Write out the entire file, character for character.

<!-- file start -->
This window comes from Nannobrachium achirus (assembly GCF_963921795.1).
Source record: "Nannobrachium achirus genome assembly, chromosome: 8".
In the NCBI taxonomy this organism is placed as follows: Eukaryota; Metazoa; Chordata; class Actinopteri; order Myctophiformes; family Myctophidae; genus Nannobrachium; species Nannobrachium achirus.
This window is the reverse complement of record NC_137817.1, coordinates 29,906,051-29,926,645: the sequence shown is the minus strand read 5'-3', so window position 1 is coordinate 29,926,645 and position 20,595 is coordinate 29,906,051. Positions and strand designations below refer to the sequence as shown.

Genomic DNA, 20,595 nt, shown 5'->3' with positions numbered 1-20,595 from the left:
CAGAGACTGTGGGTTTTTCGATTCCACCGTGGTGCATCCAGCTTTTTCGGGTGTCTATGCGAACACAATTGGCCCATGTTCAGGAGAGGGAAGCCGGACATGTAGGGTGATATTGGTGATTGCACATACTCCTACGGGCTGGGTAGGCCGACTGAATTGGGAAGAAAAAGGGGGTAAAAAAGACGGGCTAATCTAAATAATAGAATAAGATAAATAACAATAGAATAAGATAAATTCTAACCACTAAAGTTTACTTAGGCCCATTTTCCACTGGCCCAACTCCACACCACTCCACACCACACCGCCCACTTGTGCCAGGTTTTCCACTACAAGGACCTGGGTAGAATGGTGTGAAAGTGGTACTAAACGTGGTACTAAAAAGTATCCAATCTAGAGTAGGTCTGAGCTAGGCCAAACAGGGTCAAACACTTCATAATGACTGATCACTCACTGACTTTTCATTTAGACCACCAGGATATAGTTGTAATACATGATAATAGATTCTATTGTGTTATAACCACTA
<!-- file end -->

This window comes from Nannobrachium achirus (assembly GCF_963921795.1).
Source record: "Nannobrachium achirus genome assembly, chromosome: 8".
In the NCBI taxonomy this organism is placed as follows: Eukaryota; Metazoa; Chordata; class Actinopteri; order Myctophiformes; family Myctophidae; genus Nannobrachium; species Nannobrachium achirus.
This window is the reverse complement of record NC_137817.1, coordinates 29,906,051-29,926,645: the sequence shown is the minus strand read 5'-3', so window position 1 is coordinate 29,926,645 and position 20,595 is coordinate 29,906,051. Positions and strand designations below refer to the sequence as shown.

Genomic DNA, 20,595 nt, shown 5'->3' with positions numbered 1-20,595 from the left:
CAGAGACTGTGGGTTTTTCGATTCCACCGTGGTGCATCCAGCTTTTTCGGGTGTCTATGCGAACACAATTGGCCCATGTTCAGGAGAGGGAAGCCGGACATGTAGGGTGATATTGGTGATTGCACATACTCCTACGGGCTGGGTAGGCCGACTGAATTGGGAAGAAAAAGGGGGTAAAAAAGACGGGCTAATCTAAATAATAGAATAAGATAAATAACAATAGAATAAGATAAATTCTAACCACTAAAGTTTACTTAGGCCCATTTTCCACTGGCCCAACTCCACACCACTCCACACCACACCGCCCACTTGTGCCAGGTTTTCCACTACAAGGACCTGGGTAGAATGGTGTGAAAGTGGTACTAAACGTGGTACTAAAAAGTATCCAATCTAGAGTAGGTCTGAGCTAGGCCAAACAGGGTCAAACACTTCATAATGACTGATCACTCACTGACTTTTCATTTAGACCACCAGGATATAGTTGTAATACATGATAATAGATTCTATTGTGTTATAACCACTA